The Indian government in Kashmir has ordered the cessation of academic activities in Falah-e-Aam Trust (FAT) schools. On Tuesday, June 14, the government ordered the sealing of all FAT schools within 15 days of the order. The government has asked the students in these schools to get themselves admitted to the nearby government-run schools. The ban comes amidst the academic session, therefore, adversely affecting the studies of the students.
The order comes in the backdrop of investigations done by the State Investigation Agency (SIA) of Jammu and Kashmir Police which alleged “gross illegalities, outright frauds, mass scale encroachment of government lands by FAT.” SIA officials have also alleged that these schools are involved in the radicalization of youth and promotion of secessionist activities.
FAT Schools in Kashmir
FAT is an affiliate of the banned Islamist organization Jama’at-e-Islami Jammu and Kashmir (Jama’at). Jama’at was itself banned by the Indian government in 2019. India’s Home Ministry banned the organization as “an unlawful association” under Section 3 of the Unlawful Activities (Prevention) Act, 1967. The government accused the organization of “indulging in activities which are prejudicial to internal security and public order, and have the potential of disrupting the unity and integrity of the country” by the government.
Jama’at had participated in Kashmir’s armed struggle in the early 1990s. Jama’at activists have often called Kashmir’s prominent armed group Hizbul Mujahideen the “sword arm” of Jama’at.
In its early years of inception in the late 1940s, Jama’at carried out its program of Islamization through the publication of literature, the establishment of a network of Islamic schools, community work and political assertion.
Jama’at was concerned about the declining Islamic values and Westernization of education in Jammu and Kashmir. The organization was also worried about the Hinduization of the school syllabus in Kashmir. Therefore, there was a special emphasis on education by the organization. Knowledge and education were seen as indispensable for the Islamic revolution as envisioned by Jama’at’s founder Maududi. The quality of education in Jama’at schools in Kashmir was better than in government and Christian missionary schools. As a result, there was high demand for these schools in every locality. Political analysts claim that these schools were working to bring about a “silent revolution” in Kashmir.
Read here “The Emergence and Development of the Jama’at-i-Islami of Jammu and Kashmir (1940s-1990)” by Yoginder Sikand.
First Ban on FAT Schools
After Prime Minister Indira Gandhi imposed an Emergency in India, Jama’at was banned in 1975. As a result of the ban, Jama’at’s 125 schools with 550 teachers and 25,000 students were forcibly shut down by the government. After the emergency was lifted in 1977, Jama’at put the administration of its schools under the control of a separate body. These schools were brought under Falah-e-Aam Trust (FAT). In 1972, FAT had been registered as a “non-political” body dedicated to “education and service to mankind.”. The trust was formally independent of Jama’at.
After it participated in the armed struggle in Kashmir, the government once again banned Jama’at in 1990. The ban continued till 1995 during which its offices and schools remained sealed. In 1990, some 11,000 students were studying in FAT-run schools. The J&K government banned the FAT association to be an unlawful Association vide SRO No. 11.51, notified on May 11 of 1990, in view of powers conferred by sub section (1) of the section-3 of the J&K Criminal Law Amendment Act, 1983. Most of the students and the teachers in these schools were absorbed in government-run schools. Further, the administration of the majority of these schools was later transferred to Resident Welfare Association or the village committees.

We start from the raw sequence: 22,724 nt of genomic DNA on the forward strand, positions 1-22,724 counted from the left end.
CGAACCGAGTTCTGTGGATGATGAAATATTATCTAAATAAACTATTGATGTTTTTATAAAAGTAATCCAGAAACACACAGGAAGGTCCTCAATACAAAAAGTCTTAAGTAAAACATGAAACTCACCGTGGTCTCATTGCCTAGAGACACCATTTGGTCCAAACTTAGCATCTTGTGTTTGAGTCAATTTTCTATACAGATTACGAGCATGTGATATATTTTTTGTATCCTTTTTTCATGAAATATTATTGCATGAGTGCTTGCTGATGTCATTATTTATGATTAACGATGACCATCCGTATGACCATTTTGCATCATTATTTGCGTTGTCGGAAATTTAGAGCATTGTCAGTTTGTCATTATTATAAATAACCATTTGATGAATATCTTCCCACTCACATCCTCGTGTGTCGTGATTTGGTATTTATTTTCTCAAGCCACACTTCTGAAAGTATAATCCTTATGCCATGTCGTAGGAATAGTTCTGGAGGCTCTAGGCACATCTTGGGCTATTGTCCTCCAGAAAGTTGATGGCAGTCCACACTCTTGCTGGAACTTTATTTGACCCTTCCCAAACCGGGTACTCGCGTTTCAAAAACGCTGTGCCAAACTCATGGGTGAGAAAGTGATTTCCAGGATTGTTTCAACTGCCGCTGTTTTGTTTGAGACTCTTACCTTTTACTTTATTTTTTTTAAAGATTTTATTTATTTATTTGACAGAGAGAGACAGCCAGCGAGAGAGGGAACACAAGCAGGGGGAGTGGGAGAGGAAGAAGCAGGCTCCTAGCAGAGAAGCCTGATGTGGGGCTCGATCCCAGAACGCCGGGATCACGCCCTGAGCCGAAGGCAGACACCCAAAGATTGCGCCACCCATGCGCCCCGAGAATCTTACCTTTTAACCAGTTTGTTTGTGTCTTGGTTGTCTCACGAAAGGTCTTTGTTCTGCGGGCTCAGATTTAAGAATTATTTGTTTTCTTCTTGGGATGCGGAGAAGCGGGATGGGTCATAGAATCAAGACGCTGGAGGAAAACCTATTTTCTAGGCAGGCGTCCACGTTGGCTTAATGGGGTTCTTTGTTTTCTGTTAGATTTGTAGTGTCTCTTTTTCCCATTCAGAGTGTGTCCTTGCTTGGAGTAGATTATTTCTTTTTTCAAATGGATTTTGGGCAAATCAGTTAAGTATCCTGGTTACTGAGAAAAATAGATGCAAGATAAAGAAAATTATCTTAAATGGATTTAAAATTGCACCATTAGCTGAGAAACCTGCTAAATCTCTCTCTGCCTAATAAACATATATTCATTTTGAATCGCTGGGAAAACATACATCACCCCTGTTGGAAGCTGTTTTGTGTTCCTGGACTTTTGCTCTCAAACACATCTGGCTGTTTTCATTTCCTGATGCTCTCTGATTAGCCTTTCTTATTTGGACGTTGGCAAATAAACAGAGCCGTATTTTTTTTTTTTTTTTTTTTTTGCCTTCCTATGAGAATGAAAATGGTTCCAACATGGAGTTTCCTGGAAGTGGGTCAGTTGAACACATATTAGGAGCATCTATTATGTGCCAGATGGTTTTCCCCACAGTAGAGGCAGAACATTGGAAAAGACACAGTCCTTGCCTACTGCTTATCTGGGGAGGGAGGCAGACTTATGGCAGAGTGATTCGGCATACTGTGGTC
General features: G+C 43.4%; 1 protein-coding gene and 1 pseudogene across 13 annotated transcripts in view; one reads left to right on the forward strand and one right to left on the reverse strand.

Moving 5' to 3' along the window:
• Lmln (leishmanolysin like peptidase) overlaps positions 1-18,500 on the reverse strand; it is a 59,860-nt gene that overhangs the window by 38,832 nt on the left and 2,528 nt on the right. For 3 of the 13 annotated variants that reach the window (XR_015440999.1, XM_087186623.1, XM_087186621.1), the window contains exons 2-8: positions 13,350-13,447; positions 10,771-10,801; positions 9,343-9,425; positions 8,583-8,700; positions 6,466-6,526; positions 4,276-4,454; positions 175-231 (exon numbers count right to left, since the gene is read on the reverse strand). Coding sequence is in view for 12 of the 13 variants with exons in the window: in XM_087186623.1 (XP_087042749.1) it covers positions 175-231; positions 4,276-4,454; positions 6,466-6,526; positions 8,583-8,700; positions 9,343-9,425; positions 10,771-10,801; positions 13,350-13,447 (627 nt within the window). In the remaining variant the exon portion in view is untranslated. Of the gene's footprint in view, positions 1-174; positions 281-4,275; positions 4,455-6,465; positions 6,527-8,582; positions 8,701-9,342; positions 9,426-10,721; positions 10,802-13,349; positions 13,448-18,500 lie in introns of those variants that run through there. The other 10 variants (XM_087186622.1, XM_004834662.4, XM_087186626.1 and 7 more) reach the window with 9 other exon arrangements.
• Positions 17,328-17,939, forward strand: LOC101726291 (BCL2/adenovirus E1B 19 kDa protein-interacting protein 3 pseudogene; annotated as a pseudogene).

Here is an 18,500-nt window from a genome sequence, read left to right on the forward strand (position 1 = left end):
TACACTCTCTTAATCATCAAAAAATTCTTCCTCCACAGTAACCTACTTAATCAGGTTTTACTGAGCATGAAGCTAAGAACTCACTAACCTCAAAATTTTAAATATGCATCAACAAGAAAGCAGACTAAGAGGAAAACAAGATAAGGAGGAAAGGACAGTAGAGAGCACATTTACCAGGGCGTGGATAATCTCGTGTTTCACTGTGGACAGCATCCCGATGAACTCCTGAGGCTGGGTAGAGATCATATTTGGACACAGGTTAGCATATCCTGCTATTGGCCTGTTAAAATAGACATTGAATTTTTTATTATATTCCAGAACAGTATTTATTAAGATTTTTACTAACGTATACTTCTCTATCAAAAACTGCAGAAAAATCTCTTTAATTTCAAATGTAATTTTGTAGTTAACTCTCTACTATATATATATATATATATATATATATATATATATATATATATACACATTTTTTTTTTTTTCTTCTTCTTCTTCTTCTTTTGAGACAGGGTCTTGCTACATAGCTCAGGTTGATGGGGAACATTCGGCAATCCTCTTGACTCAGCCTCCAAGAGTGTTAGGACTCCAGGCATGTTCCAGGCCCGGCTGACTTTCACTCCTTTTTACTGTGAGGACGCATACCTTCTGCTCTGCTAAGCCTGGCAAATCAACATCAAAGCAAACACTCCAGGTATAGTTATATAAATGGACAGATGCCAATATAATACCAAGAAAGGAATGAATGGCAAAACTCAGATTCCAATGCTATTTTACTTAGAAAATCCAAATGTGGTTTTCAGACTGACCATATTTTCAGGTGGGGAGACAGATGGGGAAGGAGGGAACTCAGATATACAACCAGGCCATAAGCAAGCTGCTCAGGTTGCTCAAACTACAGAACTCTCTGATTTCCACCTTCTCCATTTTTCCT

Also read: India Gags-up Media in Kashmir
Third Ban on FAT Schools
It is the third time that the Indian government has banned FAT schools. According to FAT officials, the ban is unjustified. The trust is not an affiliate of Jama’at or any other religious organization. In their defense, FAT officials also claim that they were teaching the same curriculum as prescribed by the Jammu and Kashmir Board of School Education (JKBOSE).
They claim that the trust presently runs only 7 schools. After the 1990 ban, there were only 18 schools affiliated with FAT. Later eleven of these schools either stopped or de-affiliated from the trust.
Even though FAT directly controls only seven schools but the schools that it previously controlled have grown to over 330 schools with some 75,000 students and over 5000 teachers. The ban affects all 330 schools.
While the government has made it clear that the students will be allowed admission to government-run schools, the ban will render over 5,000 teachers in these schools unemployed.
What Does the Ban Mean?
FAT schools teach as per the curriculum prescribed by the government. They have shifted their focus from politics to education. Today they play a negligible role in Kashmir’s resistance against Indian rule. Despite this, the government is fearful of these schools. These schools are a relic of the armed struggle that was waged against Indian rule in the early 1990s. After the revocation of autonomy of the Jammu and Kashmir region, India’s Hindu right-wing-led government is trying to crush any potential element of resistance in Kashmir. Given their controversial history and links with Jama’at, India views FAT schools as potential troublemakers against its rule in Kashmir.